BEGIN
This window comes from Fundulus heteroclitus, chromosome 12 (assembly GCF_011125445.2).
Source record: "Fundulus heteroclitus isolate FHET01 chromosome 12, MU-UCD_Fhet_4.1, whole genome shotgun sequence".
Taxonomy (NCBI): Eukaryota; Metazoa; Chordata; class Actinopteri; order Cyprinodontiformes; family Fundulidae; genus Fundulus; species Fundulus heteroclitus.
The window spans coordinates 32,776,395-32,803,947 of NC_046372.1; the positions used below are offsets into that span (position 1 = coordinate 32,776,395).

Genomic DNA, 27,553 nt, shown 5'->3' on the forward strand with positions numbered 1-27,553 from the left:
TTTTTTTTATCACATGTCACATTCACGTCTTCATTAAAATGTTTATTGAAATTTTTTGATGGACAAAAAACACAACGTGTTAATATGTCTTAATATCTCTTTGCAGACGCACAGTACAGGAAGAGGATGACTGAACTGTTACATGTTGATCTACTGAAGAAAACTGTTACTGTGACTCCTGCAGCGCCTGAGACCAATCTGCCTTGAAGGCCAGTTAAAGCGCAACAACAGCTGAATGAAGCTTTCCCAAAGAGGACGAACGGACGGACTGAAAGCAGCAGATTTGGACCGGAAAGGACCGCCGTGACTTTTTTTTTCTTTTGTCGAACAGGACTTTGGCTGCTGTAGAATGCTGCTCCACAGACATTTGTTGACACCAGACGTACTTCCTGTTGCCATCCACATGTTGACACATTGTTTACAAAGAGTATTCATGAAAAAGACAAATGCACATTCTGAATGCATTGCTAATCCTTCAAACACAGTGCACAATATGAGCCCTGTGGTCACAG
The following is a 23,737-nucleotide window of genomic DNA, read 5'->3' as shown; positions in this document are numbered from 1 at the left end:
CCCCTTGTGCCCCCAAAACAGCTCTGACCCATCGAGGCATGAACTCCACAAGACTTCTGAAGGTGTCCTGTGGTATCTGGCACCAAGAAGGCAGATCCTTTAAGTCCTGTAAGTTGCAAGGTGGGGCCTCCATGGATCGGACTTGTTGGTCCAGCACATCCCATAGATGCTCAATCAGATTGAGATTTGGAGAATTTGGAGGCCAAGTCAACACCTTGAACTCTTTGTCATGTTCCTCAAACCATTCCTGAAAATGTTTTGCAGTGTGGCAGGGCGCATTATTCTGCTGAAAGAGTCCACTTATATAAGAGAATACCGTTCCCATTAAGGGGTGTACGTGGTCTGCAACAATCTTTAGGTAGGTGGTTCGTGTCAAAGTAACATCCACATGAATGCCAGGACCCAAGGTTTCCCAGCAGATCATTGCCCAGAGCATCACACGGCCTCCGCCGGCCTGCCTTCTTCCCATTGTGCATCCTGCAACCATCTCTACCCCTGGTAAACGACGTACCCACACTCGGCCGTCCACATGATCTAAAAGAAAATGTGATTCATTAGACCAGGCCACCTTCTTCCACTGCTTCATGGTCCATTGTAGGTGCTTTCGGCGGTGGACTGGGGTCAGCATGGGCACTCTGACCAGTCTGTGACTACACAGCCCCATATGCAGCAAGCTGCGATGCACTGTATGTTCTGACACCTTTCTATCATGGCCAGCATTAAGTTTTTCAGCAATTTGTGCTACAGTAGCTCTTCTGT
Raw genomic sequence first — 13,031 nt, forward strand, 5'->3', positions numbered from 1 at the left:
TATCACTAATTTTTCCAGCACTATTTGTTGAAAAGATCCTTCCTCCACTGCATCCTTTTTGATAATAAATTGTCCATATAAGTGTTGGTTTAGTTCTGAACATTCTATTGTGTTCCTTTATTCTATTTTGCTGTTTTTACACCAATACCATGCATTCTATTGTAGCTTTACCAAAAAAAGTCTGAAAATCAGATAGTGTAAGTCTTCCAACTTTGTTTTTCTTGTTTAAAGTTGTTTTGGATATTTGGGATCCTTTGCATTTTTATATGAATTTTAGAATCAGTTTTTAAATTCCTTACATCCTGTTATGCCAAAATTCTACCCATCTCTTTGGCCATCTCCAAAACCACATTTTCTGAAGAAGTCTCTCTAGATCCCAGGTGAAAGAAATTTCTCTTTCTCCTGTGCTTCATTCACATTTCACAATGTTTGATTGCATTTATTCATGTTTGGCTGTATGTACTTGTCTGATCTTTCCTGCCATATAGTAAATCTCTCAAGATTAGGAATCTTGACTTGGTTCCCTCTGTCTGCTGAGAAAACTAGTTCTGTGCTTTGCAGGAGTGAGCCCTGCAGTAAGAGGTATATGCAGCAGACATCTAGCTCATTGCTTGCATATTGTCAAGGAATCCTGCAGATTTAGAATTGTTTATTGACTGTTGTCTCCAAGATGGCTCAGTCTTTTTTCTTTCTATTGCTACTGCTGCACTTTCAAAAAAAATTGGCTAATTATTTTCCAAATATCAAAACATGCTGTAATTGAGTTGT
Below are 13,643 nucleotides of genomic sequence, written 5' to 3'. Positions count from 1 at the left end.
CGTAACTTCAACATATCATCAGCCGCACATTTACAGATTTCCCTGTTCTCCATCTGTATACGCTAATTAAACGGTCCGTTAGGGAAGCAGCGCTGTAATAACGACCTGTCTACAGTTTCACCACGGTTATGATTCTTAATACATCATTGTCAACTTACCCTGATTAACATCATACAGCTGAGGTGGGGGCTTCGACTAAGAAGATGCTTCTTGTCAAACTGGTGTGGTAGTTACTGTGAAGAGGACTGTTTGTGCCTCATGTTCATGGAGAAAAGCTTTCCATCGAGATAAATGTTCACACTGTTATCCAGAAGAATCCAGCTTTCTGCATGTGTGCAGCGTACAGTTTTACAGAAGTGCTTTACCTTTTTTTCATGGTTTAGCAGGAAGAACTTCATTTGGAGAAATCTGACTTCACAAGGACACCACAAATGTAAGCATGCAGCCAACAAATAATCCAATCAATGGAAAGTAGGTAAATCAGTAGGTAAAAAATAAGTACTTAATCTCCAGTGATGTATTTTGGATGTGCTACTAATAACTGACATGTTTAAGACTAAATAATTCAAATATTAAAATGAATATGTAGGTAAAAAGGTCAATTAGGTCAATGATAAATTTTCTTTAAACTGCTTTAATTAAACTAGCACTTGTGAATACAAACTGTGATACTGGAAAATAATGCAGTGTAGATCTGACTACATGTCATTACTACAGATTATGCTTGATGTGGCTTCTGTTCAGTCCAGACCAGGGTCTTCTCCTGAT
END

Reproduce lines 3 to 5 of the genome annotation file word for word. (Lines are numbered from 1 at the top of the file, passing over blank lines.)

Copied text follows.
Taxonomy (NCBI): Eukaryota; Metazoa; Chordata; class Actinopteri; order Cyprinodontiformes; family Fundulidae; genus Fundulus; species Fundulus heteroclitus.
The window spans coordinates 32,776,395-32,803,947 of NC_046372.1; the positions used below are offsets into that span (position 1 = coordinate 32,776,395).

Genomic DNA, 27,553 nt, shown 5'->3' on the forward strand with positions numbered 1-27,553 from the left: